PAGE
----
This was our 9th Regent cruise, our 3rd on Voyager. It tends to be our favourite ship, although we have not cruised on Mariner. (The Paul Gauguin doesn't count; it's in a league of its own, and no longer part of the Regent family.)
We chose this route for the time of year, the embarkation port (Rio), and the value--since this was kind of a "vertical crossing", we thought it would be a good way of testing our tolerance of sea days--we'd previously had two in a row on the Paul Gauguin, but here there were 7 scheduled sea days, with the longest stretch being 3 in a row. This turned out to be plenty for us, not sure we would do a crossing, at least not for another decade.
After a fantastic pre-cruise stay in Rio, we boarded the ship and peeked immediately into our splurge Penthouse B suite. Again, this was an excellent value on this itinerary and it was very worthwhile, although I would not do this on most itineraries where the additional cost over a standard suite is considerable. But the PH is lovely--not a lot bigger than standard, but laid out wonderfully well, with an extra window, and squareish rather than long. We also loved having a butler; this was a real treat for us. Our room was spotless and maintained very nicely throughout with good service from both butler and stewardess.
The ship is in fine shape, having been refurbished about a year ago. Loved the enlarge Coffee Connection. Did not notice a lot of other changes except for the dining room decor--the seating in Compass Rose is really dreadful--the chairs are much too big and heavy for the room and make getting around very awkward. Why couldn't they choose something light and airy like La Veranda?
Dining was fairly uniformly very good, although steaks disappointed us several times.
We had breakfast most frequently in La Veranda, and it got very high ratings from us--the staff were very gracious and helpful. We breakfasted in Compass Rose several times, and that was very nice too, although food service was sometimes extremely slow.
Lunch was shared between La Veranda and Compass Rose, both very good, with the odd foray into the Pool Grill buffet. The weather was terribly hot for much of the cruise, so eating al fresco was not too comfortable, and yes, the tables were always crowded. But I dipped into the buffet at times anyways, but sat in La Veranda in the cool!
We dined three times in Signatures (once for a private function), and the food was great. We only got into Prime 7 once, and I had an excellent meal (Dover sole), although David a disappointing one. Reservations were hard to get there, although walking by at dinner time often cadged a cancellation. We also ate in La Veranda several times and had surprising great meals--we were very pleased with this, since I had remembered the food being rather tired. Compass Rose dining was also very good, although again with a slight inconsistency in the quality of meats. Soups everywhere were excellent!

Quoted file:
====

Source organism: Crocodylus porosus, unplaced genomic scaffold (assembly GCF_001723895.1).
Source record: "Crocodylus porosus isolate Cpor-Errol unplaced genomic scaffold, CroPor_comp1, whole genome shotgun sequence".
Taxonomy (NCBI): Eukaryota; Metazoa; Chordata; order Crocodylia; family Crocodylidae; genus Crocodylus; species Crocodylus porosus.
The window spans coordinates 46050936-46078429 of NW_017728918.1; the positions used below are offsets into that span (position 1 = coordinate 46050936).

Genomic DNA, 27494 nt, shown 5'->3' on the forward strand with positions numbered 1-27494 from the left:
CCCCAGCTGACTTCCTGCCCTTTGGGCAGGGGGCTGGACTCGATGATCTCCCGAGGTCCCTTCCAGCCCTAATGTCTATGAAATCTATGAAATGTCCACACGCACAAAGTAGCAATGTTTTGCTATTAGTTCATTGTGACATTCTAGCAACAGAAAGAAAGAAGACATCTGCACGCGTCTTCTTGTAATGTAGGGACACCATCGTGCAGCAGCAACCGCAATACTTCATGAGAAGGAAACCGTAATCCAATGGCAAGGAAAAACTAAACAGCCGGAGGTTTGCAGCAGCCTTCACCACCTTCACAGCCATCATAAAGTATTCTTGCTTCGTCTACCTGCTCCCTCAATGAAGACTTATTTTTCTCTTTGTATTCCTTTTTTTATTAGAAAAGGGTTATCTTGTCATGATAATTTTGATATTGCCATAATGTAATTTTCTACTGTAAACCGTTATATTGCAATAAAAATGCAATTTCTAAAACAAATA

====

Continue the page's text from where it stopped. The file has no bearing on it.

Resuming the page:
Provisioning had problems in Rio with produce, so we saw yellow tomatoes most of the cruise; other shortages were covered pretty well, since I didn't notice them.
Onboard activities were numerous, although between sitting on my balcony (fortunately the shady side for most of the trip), and napping, we didn't do much--made it to trivia a couple of times, too late to play, did music trivia (badly done), a dance class that was fun, and the white elephant auction, which was really fun to watch. I really did not like the cruise director, Lorraine. Why can't they relax a bit and act like humans?
Entertainment. Hmm. I don't want to dismiss the Mabel Mercer Foundation since we did not attend more than a few minutes at a time. I could not stand what the male singer was doing to Cole Porter, so we left. I missed seeing KT Sullivan, but others thought she was good. The house band is very good, I must say, with a good pianist. The dancers/singers who do the shows at night, let's just say, they are babies. They are talented, but the shows are very over-produced for my taste. The lounge pianist was fine, not great. The duo in the Voyager lounge was quite good, but nobody paid them any attention most nights, kind of sad (one corner is smoking, which means that many people avoid this place--they should cut out smoking there completely.) "PTV At Sea" put on some interesting lectures, but after a while the US-centric discussions got me down--don't really want to think about politics on a cruise anyway, but some focus on the rest of the planet would have been nice. We did learn that this program is designed to induce major donors to commit to public television, so now we know--I would not bother doing this again.
The itinerary was very nice, given that it was, as I say, a vertical crossing. We got to go over the equator, and the pollywog induction ceremony was wild and woolly, with many passengers being doused with goop and then thrown into the pool (I demurred.) We missed a port because of engine problems, but this doesn't phase me, this happens enough that I was not too put out. Weather at this time of year, south of and close to the equator is extremely hot. If I went at this time of year again, I'd stick to the temperate parts of South America. The crowd was also fairly geriatric, although quite varied in age (from 50's to 90's), and country (well over a hundred from the U.K. for example.) And again, San Juan unexpectedly turned out to be the highlight--what a wonderful port!